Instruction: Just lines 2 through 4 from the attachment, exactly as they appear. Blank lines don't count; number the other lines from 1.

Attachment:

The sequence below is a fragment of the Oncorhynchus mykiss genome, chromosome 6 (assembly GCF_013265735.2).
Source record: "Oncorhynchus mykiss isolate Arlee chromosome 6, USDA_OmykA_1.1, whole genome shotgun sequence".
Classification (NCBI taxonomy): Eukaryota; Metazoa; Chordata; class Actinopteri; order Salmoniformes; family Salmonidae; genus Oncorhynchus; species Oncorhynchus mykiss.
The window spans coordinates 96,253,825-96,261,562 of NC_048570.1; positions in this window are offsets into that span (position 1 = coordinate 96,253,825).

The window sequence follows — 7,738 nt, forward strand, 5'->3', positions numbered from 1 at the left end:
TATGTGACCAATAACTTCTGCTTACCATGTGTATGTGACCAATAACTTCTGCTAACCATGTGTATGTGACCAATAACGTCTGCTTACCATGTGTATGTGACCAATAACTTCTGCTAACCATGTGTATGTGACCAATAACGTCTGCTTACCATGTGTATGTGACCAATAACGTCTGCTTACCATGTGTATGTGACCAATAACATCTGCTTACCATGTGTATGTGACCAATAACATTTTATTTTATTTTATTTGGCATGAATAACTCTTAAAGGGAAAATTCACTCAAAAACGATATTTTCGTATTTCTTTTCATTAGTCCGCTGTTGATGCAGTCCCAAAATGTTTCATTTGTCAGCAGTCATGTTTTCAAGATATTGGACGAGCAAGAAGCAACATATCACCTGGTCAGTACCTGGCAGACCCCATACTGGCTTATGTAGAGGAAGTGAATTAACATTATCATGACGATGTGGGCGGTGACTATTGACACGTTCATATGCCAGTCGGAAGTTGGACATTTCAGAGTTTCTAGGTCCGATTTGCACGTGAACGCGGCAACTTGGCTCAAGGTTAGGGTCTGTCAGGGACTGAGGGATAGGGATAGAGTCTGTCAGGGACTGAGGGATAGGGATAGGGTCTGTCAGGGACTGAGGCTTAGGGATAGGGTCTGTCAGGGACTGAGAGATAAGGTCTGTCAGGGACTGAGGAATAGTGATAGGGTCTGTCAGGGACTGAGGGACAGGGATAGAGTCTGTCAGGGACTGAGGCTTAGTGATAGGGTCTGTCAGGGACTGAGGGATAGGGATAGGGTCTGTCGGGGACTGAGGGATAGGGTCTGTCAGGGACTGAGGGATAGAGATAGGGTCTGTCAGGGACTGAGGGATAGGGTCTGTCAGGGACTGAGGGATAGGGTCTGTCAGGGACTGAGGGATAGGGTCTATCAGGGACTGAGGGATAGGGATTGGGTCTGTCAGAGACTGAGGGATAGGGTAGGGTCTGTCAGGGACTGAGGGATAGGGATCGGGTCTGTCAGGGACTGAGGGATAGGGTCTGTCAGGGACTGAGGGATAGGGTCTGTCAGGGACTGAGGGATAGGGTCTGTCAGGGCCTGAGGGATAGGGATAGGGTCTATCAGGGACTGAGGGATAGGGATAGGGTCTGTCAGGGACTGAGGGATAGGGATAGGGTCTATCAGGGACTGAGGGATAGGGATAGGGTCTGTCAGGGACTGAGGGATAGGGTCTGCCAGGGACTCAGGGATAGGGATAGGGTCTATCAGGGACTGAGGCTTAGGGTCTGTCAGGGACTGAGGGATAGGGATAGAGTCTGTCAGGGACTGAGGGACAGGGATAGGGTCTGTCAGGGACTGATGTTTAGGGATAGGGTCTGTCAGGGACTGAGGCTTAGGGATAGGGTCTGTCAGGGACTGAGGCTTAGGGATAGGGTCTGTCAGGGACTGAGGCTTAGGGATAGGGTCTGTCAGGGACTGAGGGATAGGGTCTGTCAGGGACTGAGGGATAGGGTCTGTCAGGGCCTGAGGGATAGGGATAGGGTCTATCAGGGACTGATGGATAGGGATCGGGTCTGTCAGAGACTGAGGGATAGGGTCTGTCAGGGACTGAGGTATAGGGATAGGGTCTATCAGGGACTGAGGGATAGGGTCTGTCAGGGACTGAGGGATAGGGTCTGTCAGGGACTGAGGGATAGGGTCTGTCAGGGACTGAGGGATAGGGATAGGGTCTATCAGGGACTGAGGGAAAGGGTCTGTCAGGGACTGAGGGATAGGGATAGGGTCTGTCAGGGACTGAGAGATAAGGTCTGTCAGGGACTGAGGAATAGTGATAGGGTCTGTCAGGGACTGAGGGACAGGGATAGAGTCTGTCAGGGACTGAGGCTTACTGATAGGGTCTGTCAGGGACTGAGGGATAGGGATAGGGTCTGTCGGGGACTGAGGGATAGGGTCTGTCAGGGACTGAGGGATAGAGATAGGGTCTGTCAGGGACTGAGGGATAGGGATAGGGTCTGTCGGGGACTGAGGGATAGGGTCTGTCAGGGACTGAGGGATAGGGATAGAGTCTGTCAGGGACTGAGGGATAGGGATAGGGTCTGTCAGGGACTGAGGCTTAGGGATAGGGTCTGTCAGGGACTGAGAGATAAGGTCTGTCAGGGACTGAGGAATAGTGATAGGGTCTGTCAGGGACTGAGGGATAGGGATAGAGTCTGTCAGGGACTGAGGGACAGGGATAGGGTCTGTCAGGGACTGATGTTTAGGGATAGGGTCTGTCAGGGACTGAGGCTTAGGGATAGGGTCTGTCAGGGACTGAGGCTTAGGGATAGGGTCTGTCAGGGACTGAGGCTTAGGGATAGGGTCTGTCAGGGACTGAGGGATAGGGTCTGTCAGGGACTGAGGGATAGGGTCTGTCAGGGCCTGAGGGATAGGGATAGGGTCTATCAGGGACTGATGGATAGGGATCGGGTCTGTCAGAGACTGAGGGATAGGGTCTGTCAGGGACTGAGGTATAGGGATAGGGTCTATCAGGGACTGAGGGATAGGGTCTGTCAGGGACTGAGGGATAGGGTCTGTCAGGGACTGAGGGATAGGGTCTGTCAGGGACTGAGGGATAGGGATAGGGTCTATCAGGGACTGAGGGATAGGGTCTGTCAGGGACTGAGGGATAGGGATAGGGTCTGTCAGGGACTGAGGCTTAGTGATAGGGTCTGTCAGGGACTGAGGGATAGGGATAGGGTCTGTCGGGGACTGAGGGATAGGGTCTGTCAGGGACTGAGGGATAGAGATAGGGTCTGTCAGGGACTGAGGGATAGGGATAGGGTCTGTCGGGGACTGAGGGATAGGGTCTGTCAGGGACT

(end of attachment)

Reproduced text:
Source record: "Oncorhynchus mykiss isolate Arlee chromosome 6, USDA_OmykA_1.1, whole genome shotgun sequence".
Classification (NCBI taxonomy): Eukaryota; Metazoa; Chordata; class Actinopteri; order Salmoniformes; family Salmonidae; genus Oncorhynchus; species Oncorhynchus mykiss.
The window spans coordinates 96,253,825-96,261,562 of NC_048570.1; positions in this window are offsets into that span (position 1 = coordinate 96,253,825).